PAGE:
Simple Random Sample
Of N measurements from a population is a subset of the population selected in a manner such that every sample of size N form the population has an equal chance of being selected.
A numerical facsimile or representation of a real world phenomenon.
Use a simple random sample from the entire population.
Divide the entire population into distinct subgroups called strata. The strata are based on specific characteristics such as age, income education level, and so on. All member of the stratum share the specific characteristic. Draw random from each stratum.
Number all members of the population sequentially. Then, from a starting point selected at random, include every Kth member of the population in the sample.
Divide the entire population into pre-existing segments or clusters. The clusters are often geographic. Make a random selection of the clusters. Include every member of each selected cluster in the sample.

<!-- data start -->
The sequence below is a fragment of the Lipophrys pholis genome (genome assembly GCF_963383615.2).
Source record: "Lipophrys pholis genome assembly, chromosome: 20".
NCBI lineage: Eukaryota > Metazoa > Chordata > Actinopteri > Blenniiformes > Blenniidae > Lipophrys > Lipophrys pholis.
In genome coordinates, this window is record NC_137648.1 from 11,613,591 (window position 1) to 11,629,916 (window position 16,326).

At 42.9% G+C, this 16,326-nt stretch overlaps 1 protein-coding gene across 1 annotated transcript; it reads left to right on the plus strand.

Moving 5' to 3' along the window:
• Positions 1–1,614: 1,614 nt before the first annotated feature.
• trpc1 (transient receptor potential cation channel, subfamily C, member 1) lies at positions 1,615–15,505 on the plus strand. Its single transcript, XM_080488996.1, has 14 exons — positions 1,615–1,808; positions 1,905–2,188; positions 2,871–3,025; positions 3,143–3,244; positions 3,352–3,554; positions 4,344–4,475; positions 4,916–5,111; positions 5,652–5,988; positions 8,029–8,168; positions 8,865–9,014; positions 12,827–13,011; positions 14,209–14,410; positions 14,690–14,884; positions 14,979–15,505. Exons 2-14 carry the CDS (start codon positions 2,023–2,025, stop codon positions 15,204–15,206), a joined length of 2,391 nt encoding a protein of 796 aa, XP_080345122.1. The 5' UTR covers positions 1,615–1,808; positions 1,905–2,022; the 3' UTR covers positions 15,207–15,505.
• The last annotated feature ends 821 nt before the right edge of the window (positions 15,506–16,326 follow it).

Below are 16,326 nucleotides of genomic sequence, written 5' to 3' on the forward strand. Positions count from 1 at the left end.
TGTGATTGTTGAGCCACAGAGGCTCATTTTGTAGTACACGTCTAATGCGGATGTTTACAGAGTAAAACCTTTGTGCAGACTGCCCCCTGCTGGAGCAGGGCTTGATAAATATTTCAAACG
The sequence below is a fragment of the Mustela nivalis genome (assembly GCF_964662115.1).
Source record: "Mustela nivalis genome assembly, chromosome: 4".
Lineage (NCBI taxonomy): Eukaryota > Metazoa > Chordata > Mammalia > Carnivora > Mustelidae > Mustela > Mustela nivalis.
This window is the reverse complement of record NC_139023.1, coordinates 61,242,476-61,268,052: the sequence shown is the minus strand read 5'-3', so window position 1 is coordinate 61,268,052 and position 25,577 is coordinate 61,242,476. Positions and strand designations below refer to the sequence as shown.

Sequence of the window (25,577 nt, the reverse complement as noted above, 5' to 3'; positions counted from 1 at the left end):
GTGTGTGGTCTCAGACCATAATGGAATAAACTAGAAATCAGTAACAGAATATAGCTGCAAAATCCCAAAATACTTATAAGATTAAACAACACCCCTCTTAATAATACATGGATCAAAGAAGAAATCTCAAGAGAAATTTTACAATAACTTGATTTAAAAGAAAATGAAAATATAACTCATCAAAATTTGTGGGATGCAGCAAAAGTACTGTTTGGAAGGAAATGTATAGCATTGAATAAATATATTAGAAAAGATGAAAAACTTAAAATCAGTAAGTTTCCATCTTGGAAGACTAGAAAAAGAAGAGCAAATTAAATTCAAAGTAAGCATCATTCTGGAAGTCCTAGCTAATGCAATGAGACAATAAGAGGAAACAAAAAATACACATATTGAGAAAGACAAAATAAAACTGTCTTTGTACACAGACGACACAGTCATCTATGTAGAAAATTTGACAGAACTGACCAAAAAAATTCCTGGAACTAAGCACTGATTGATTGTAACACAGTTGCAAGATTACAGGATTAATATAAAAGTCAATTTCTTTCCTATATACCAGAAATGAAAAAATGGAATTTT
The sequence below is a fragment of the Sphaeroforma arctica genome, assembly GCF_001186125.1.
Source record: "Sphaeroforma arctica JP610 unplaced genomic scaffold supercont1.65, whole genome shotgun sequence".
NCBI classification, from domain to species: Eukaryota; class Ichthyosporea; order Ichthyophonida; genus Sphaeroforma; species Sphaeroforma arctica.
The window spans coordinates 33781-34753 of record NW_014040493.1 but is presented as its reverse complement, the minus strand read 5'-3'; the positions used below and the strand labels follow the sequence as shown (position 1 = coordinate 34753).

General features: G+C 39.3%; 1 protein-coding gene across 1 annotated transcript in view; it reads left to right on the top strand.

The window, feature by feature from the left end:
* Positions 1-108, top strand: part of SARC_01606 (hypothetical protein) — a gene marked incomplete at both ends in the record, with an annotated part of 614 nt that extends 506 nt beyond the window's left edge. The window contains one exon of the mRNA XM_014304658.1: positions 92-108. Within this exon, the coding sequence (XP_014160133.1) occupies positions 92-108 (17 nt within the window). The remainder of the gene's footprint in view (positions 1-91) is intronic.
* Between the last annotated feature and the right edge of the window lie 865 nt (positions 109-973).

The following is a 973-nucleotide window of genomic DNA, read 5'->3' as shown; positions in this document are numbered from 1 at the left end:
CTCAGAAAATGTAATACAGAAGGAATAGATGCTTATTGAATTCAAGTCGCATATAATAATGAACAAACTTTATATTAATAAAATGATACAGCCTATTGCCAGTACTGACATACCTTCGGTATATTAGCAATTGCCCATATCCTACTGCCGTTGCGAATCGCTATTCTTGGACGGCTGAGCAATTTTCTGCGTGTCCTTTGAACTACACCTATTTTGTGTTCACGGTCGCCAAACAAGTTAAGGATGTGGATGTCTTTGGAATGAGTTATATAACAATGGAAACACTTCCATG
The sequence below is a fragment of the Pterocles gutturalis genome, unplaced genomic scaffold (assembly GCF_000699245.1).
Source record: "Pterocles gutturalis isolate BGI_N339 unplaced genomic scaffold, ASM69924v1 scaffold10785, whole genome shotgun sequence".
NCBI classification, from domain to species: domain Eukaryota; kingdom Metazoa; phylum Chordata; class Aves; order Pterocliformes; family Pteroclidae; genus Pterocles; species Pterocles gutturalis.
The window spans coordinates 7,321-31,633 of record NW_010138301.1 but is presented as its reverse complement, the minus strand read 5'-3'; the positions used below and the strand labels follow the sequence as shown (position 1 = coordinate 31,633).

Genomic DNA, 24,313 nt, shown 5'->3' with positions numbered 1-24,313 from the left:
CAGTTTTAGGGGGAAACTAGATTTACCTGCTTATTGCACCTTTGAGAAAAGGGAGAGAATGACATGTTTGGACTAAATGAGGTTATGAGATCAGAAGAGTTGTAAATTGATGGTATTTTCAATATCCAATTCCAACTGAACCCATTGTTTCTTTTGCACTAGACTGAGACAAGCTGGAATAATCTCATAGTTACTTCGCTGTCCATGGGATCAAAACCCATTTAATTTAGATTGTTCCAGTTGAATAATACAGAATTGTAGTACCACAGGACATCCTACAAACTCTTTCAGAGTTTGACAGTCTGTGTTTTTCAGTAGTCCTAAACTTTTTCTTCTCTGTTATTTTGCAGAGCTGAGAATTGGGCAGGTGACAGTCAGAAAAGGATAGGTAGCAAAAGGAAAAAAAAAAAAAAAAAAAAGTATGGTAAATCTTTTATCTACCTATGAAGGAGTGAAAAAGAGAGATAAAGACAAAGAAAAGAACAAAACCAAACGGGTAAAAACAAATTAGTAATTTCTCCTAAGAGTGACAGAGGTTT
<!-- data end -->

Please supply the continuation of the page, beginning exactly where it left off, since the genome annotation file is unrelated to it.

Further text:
Use a variety of sampling methods to create successfully smaller groups at each stage. The final sample consists of clusters.
Create a sample by using a data from population members that are readily available.
A list of individuals from which a sample is actually selected.
Results from omitting population members from the sample frame.
The difference between measurements from a sample and corresponding measurements from the respective population. It is caused by the fact that the sample does not perfectly represent the population.
The result of poor sampling design, sloppy data collection, faulty measuring instruments, bias in questionnaires and so on.